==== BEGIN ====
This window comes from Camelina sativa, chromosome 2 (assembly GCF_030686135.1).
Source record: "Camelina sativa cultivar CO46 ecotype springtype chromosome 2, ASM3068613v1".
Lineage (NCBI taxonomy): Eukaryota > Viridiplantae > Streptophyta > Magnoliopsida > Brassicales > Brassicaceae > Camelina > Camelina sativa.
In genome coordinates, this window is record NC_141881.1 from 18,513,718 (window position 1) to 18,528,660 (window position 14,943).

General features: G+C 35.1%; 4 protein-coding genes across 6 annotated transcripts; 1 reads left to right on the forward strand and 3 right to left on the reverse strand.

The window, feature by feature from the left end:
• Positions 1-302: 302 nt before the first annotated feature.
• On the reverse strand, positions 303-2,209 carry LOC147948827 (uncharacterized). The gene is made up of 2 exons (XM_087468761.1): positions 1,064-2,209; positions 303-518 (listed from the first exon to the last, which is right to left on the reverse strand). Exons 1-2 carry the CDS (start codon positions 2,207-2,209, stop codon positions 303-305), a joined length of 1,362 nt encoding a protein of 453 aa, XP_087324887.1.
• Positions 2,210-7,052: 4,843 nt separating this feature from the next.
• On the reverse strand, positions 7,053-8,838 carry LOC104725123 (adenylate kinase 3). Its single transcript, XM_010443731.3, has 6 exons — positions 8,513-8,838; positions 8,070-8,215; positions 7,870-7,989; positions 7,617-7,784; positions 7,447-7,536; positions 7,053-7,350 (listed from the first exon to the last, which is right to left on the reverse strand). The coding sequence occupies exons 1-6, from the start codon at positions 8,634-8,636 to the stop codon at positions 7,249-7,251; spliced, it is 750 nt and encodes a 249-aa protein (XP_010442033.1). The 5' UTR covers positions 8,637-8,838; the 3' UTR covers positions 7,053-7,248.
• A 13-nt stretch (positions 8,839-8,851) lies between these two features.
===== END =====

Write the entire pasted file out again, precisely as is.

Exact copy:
This window comes from Camelina sativa, chromosome 2 (assembly GCF_030686135.1).
Source record: "Camelina sativa cultivar CO46 ecotype springtype chromosome 2, ASM3068613v1".
Lineage (NCBI taxonomy): Eukaryota > Viridiplantae > Streptophyta > Magnoliopsida > Brassicales > Brassicaceae > Camelina > Camelina sativa.
In genome coordinates, this window is record NC_141881.1 from 18,513,718 (window position 1) to 18,528,660 (window position 14,943).

General features: G+C 35.1%; 4 protein-coding genes across 6 annotated transcripts; 1 reads left to right on the forward strand and 3 right to left on the reverse strand.

The window, feature by feature from the left end:
• Positions 1-302: 302 nt before the first annotated feature.
• On the reverse strand, positions 303-2,209 carry LOC147948827 (uncharacterized). The gene is made up of 2 exons (XM_087468761.1): positions 1,064-2,209; positions 303-518 (listed from the first exon to the last, which is right to left on the reverse strand). Exons 1-2 carry the CDS (start codon positions 2,207-2,209, stop codon positions 303-305), a joined length of 1,362 nt encoding a protein of 453 aa, XP_087324887.1.
• Positions 2,210-7,052: 4,843 nt separating this feature from the next.
• On the reverse strand, positions 7,053-8,838 carry LOC104725123 (adenylate kinase 3). Its single transcript, XM_010443731.3, has 6 exons — positions 8,513-8,838; positions 8,070-8,215; positions 7,870-7,989; positions 7,617-7,784; positions 7,447-7,536; positions 7,053-7,350 (listed from the first exon to the last, which is right to left on the reverse strand). The coding sequence occupies exons 1-6, from the start codon at positions 8,634-8,636 to the stop codon at positions 7,249-7,251; spliced, it is 750 nt and encodes a 249-aa protein (XP_010442033.1). The 5' UTR covers positions 8,637-8,838; the 3' UTR covers positions 7,053-7,248.
• A 13-nt stretch (positions 8,839-8,851) lies between these two features.